And this is all the more painful because we should have kept our foot firmly on the gas pedal, and we failed. I’m not a conspiracy theorist, but I’m fairly confident that the only reason Ibaka didn’t play either of the games at the Alamo thus far was because the Thunder brass didn’t think they needed him to win. Did you hear that? In the Western Conference Finals, Oklahoma City just decided to give one of their big 3 the series off. That they could handle us without him. Who are we? We should be the guys rocking new Western Conference Champions swag after punishing such a brash, disrespectful decision. Instead, we’re stuck listening to the media talk about 2012 ad nauseam.
For the first two exhilarating games of this year’s Western Conference Finals, we were everything we knew we could be – flawlessly executors at every turn, showing the Thunder, and everyone who was watching, what this Spurs team is capable of. Notice, I did not say "was," as we are easily capable of reproducing performances we saw in Games 1 and 2.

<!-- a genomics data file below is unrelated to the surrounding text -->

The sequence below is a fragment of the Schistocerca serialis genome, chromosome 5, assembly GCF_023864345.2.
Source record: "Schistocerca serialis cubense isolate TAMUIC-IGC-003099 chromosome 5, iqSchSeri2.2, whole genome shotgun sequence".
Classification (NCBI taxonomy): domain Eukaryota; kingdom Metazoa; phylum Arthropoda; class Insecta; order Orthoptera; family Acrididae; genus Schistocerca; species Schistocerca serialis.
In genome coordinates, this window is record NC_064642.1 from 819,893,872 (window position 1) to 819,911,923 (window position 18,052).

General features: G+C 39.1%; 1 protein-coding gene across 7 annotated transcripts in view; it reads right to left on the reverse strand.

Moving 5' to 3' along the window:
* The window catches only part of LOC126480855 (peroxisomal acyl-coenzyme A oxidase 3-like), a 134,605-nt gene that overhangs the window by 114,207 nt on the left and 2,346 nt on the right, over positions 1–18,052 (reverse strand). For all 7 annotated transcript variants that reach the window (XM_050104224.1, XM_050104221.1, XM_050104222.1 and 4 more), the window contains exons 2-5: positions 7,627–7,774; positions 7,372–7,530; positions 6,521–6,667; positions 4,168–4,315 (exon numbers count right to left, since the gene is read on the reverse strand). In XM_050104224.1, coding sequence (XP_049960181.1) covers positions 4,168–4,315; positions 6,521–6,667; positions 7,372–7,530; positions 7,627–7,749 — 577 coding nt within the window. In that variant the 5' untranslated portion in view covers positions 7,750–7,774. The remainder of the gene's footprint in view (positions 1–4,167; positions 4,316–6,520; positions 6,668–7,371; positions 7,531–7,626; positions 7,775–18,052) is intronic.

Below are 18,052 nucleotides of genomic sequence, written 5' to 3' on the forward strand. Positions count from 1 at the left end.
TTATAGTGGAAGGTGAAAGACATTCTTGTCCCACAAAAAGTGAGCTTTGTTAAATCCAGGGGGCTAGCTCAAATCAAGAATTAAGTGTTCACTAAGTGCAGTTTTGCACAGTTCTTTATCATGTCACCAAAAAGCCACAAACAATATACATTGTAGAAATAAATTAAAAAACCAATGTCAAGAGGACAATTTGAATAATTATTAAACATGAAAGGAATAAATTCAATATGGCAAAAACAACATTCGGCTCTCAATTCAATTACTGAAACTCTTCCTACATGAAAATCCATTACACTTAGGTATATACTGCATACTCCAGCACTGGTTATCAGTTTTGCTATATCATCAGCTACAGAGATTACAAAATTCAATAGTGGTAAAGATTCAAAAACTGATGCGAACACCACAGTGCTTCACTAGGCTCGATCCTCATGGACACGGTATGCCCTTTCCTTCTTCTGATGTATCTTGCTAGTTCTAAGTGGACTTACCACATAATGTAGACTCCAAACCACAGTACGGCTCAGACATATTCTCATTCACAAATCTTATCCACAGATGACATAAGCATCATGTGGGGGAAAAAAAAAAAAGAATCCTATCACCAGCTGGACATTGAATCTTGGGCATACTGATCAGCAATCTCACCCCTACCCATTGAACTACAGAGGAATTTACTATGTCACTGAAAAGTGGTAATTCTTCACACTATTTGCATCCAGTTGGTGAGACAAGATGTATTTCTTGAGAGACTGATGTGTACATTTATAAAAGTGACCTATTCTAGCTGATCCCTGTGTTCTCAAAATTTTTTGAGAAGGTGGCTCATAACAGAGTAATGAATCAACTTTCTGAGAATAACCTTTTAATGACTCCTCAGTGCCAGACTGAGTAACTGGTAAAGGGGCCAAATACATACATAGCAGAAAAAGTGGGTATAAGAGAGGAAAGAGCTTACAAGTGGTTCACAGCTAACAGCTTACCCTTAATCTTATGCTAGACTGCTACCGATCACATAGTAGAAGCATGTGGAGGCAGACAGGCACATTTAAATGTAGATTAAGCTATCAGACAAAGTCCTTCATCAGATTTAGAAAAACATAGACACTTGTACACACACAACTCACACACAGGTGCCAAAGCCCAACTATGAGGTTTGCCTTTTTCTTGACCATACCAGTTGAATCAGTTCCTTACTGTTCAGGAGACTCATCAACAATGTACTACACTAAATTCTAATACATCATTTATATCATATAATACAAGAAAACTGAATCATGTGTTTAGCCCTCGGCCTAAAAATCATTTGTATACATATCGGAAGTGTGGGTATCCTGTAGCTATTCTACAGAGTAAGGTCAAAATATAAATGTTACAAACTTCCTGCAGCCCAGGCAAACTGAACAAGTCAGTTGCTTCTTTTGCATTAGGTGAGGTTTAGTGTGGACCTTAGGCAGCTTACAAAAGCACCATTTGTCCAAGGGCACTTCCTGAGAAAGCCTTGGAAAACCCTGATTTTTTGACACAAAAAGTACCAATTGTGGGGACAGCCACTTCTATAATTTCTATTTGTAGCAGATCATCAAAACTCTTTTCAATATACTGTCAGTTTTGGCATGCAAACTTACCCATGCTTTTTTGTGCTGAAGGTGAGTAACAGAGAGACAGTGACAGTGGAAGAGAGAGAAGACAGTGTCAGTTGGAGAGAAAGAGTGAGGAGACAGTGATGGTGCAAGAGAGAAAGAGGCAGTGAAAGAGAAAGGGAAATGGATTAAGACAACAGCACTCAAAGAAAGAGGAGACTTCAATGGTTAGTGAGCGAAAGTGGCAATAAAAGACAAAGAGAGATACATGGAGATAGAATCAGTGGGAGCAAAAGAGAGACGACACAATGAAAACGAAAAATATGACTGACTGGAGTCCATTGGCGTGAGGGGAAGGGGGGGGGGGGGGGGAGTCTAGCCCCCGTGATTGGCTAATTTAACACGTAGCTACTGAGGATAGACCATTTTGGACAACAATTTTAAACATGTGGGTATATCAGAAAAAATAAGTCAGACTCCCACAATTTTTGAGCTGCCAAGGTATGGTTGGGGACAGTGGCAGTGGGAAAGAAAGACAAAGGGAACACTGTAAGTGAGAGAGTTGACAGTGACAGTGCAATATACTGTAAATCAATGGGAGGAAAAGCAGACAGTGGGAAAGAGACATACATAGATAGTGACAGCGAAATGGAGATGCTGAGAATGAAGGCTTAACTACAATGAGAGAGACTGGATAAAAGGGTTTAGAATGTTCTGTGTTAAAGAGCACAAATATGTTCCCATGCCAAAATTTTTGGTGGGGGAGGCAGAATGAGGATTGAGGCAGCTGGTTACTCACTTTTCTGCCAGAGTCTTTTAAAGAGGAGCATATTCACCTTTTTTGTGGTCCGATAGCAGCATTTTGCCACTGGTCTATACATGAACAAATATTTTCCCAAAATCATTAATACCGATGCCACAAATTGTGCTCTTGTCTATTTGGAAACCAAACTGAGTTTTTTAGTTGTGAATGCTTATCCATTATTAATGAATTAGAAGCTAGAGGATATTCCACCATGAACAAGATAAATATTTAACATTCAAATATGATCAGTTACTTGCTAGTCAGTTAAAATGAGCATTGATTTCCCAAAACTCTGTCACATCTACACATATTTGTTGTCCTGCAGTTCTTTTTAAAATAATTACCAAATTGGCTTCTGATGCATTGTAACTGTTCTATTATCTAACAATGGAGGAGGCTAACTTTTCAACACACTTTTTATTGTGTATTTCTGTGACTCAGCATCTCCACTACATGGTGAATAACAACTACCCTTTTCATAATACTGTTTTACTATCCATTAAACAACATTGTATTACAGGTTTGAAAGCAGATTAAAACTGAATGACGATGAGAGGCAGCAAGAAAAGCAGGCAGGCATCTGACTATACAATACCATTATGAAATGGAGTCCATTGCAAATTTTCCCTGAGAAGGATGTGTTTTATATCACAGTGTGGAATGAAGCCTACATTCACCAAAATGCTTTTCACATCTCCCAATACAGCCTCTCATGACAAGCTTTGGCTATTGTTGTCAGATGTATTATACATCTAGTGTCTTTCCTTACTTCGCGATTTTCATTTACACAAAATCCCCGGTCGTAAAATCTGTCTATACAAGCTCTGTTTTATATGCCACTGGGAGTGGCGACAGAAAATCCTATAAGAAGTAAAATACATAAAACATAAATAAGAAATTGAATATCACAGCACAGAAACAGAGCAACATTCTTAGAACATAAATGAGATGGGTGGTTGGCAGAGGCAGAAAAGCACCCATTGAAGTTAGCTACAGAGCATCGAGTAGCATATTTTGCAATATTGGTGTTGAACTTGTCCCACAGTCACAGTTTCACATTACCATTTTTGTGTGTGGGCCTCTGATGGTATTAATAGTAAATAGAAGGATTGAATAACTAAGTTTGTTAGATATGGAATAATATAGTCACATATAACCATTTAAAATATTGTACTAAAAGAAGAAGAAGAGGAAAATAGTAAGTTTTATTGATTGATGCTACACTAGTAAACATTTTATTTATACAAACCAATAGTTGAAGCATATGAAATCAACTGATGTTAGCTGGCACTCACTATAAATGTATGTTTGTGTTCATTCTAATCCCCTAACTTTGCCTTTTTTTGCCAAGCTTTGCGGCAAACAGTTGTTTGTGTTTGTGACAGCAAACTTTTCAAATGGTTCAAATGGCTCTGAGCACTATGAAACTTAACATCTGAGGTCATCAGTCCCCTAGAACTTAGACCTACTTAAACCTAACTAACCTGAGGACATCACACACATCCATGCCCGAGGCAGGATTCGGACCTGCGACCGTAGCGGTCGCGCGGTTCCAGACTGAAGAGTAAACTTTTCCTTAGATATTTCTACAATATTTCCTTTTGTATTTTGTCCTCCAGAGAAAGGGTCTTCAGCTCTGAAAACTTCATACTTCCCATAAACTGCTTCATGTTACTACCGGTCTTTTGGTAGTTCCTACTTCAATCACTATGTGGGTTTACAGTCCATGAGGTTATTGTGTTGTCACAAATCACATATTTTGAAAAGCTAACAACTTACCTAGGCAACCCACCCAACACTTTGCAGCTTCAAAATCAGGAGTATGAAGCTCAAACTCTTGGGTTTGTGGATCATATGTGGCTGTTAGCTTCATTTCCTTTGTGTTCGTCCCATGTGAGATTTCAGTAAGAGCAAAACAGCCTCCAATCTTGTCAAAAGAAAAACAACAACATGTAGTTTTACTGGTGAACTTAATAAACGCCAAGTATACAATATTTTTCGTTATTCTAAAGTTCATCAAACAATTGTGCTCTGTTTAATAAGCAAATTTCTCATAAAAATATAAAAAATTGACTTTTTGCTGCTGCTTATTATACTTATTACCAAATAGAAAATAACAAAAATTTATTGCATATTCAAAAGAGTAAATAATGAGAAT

Welcome to Loud City is right: Russell Westbrook is elite. We can sit here and crunch backroom numbers all day, but that hardly accounts for the intangibles – most notably, RW’s uncanny athleticism and tireless physical fortitude (that leaves a bad taste in my mouth, too). I’m not convinced his mental fortitude is as developed, but he’s a youngblood: he’ll get there. His physical fortitude was in full force last night, and I was disgusted. It’s the same formula every time: get past the first defender (which he can do to anyone on the planet), and throw your entire body into whoever is under the basket. It’s rarely a good shot, but it’s ok because he’ll get rewarded with 14 more uncontested shots over the course of a game (yes, he went 14/14 from the line in G4). His constant jawing at the refs is slightly less tiresome to watch than Dirk violently slapping his elbow after literally every shot he takes. Game 4 was Game 2 if RW gets the calls he wants. If he isn’t being bailed out constantly, we’ve seen what happens – he begs, and later screams, at the refs. Then, the technical. Then, the mental checkout. The objective observer in me says he should probably get an amount of calls somewhere in between G2 and G4, as I saw plenty of ticky tacks in G4 and plenty of fortunate no-calls in G2. All I want is consistency. I want to be worried about what version of RW we’re going to get, not what version of the refs we might get. He doesn’t deserve to go to the foul line just because he was aggressive, but he also doesn’t deserve to put his body through ridiculous punishment and not be rewarded when Splitter falls asleep on D.